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West considers allowing some students out of school boundary shift

Updated: January 6, 2013 9:46AM



AURORA — There will be 166 students impacted by a boundary shift designed to level the student population at the district’s four middle schools for the 2013-14 school year.

The shift will send students from Jefferson and Herget to Washington Middle School, to make the population at each middle school about 700 students.

Several School Board members this week spoke out against the idea of providing transportation to two different middle schools for students residing in the same area — a service that could end up costing the district as much as $47,000 for the school year, according to Pete Kerl, assistant superintendent of operations.

Board member Angie Smith suggested allowing the students to stay at their current middle schools if the parents could provide transportation themselves.

School Board President Neal Ormond suggested limiting the grandfathering to a neighborhood off of Galena Boulevard on the city’s far West Side.

A group of parents from the neighborhood spoke with the School Board in November, asking that their students be allowed to stay at their current schools.

That idea did not sit well with everyone on the board. The boundary changes would also impact a large chunk of geography on the near West Side, where the minority population is higher, and the tax base is lower. Some Hispanic parents also may not realize they have the right to question a School Board decision, Smith said.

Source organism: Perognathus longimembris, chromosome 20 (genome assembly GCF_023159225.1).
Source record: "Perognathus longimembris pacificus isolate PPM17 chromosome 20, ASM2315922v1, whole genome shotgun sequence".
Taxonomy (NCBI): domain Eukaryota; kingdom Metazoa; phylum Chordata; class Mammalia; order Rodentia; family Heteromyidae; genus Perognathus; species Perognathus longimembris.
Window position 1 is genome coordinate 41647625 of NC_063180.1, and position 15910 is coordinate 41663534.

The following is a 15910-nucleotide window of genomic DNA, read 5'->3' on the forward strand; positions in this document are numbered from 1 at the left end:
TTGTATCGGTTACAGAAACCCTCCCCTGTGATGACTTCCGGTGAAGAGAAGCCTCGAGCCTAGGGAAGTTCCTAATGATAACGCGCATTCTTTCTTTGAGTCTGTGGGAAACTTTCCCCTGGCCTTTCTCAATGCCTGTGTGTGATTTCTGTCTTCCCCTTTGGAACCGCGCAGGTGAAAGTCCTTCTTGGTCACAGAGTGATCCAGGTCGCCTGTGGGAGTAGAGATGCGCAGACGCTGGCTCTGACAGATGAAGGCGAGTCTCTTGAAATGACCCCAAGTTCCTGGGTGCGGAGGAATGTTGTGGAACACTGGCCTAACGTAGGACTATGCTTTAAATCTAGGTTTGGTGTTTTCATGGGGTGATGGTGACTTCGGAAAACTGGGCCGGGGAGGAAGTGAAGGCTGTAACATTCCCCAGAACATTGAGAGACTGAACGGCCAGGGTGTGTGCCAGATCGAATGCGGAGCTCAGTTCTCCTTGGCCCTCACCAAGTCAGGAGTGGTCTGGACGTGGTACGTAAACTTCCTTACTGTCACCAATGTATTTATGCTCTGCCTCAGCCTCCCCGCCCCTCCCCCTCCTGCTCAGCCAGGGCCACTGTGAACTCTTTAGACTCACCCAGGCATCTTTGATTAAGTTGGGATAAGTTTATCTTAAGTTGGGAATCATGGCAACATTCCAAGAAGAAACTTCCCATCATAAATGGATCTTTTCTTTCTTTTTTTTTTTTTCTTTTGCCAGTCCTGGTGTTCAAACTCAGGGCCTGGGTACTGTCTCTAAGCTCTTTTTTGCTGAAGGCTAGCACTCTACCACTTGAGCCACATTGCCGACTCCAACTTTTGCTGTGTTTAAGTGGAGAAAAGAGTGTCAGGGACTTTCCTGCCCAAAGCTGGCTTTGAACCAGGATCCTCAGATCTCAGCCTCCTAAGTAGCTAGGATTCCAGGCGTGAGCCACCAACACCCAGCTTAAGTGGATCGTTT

“It looks like we’re giving a break to a neighborhood that has a higher tax base, and that makes me really nervous,” Smith said. “I think if we allow grandfathering, we allow it for all.”

Another option would be for the district to put an application process in place for the student to remain at their current school. Parents would need to convey their reason for wanting their student to stay in place.

“If we don’t grandfather, it doesn’t mean we’re shooting everything down,” Smith said.

The board is expected to make a decision on the issue at its next meeting on Jan. 7.

But providing too many allowances could have a significant impact on the bottom line.

“You have to be careful about this, or you’ll end up eroding your boundary decision,” Superintendent James Rydland said.



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